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      Frequently Asked Questions About Celiac Disease   09/30/2015

      This Celiac.com FAQ on celiac disease will guide you to all of the basic information you will need to know about the disease, its diagnosis, testing methods, a gluten-free diet, etc.   Subscribe to FREE Celiac.com email alerts   What are the major symptoms of celiac disease? Celiac Disease Symptoms What testing is available for celiac disease? - list blood tests, endo with biopsy, genetic test and enterolab (not diagnostic) Celiac Disease Screening Interpretation of Celiac Disease Blood Test Results Can I be tested even though I am eating gluten free? How long must gluten be taken for the serological tests to be meaningful? The Gluten-Free Diet 101 - A Beginner's Guide to Going Gluten-Free Is celiac inherited? Should my children be tested? Ten Facts About Celiac Disease Genetic Testing Is there a link between celiac and other autoimmune diseases? Celiac Disease Research: Associated Diseases and Disorders Is there a list of gluten foods to avoid? Unsafe Gluten-Free Food List (Unsafe Ingredients) Is there a list of gluten free foods? Safe Gluten-Free Food List (Safe Ingredients) Gluten-Free Alcoholic Beverages Distilled Spirits (Grain Alcohols) and Vinegar: Are they Gluten-Free? Where does gluten hide? Additional Things to Beware of to Maintain a 100% Gluten-Free Diet What if my doctor won't listen to me? An Open Letter to Skeptical Health Care Practitioners Gluten-Free recipes: Gluten-Free Recipes Where can I buy gluten-free stuff? Support this site by shopping at The Celiac.com Store.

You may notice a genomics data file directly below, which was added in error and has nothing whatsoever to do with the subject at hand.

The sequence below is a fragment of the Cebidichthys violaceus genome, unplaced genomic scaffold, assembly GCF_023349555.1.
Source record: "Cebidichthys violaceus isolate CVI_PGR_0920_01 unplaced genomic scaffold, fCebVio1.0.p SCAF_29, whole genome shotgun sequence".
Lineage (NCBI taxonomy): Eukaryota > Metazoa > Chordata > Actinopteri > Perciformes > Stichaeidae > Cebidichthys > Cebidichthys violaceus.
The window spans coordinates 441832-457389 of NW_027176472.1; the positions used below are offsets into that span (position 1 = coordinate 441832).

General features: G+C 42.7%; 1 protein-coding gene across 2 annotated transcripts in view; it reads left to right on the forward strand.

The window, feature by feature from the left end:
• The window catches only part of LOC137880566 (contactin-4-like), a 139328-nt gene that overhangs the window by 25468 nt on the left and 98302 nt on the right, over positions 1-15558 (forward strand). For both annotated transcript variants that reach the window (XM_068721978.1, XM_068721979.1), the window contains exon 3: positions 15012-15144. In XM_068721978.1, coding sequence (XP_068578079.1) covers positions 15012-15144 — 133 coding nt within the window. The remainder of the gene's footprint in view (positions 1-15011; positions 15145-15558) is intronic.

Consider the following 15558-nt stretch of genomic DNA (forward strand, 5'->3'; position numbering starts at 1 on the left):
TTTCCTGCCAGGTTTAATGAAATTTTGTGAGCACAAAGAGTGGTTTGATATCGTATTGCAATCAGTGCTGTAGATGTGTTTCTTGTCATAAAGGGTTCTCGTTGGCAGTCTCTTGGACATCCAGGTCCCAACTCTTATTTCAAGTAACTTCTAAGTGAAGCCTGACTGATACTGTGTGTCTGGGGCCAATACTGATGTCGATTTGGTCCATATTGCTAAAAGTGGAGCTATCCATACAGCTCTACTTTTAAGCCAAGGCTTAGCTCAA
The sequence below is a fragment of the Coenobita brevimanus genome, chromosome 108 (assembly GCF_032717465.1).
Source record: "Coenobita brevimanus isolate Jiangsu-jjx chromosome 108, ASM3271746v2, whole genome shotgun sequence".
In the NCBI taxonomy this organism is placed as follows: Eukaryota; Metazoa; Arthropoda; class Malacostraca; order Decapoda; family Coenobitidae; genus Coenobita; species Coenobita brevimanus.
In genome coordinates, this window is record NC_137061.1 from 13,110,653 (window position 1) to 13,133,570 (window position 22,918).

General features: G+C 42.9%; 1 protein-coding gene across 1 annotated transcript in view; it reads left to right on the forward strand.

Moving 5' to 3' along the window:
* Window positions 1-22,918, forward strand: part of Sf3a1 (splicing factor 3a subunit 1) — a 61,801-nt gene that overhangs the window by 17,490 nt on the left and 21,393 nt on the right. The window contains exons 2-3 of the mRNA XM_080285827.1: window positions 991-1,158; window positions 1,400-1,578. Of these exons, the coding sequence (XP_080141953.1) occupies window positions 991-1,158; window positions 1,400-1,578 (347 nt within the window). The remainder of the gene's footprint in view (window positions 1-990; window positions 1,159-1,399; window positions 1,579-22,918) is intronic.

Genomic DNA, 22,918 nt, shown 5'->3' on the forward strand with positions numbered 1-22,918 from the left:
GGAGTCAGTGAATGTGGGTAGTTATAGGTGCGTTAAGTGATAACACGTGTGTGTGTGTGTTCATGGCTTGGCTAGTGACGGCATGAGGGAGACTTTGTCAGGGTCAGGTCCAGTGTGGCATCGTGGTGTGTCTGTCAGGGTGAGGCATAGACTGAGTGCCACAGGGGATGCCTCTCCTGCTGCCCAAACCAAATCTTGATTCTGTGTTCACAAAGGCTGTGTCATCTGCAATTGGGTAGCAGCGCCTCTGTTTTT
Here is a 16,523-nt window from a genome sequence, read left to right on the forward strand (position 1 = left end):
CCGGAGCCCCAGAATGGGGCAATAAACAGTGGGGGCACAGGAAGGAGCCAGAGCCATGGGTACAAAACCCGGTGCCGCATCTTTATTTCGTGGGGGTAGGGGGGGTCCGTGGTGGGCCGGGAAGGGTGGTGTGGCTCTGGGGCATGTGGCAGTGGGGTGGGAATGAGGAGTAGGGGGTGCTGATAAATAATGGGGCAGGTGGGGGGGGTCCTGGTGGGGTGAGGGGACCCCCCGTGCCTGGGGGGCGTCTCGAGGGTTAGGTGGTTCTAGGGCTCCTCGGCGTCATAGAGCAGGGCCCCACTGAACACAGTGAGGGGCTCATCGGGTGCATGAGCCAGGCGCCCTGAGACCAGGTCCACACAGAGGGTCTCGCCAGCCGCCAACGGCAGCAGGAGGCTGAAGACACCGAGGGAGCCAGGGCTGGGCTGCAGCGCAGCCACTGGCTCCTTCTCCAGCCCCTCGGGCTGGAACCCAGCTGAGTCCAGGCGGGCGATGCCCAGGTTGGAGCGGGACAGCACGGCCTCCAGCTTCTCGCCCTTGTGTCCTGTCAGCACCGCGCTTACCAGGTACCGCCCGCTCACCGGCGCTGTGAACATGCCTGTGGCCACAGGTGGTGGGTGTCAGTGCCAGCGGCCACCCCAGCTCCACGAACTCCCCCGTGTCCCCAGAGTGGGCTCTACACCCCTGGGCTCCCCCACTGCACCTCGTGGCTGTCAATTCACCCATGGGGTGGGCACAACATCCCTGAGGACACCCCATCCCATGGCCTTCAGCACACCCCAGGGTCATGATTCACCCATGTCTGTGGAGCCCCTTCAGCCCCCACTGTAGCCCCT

Gf After 3 Years And Still Not "better"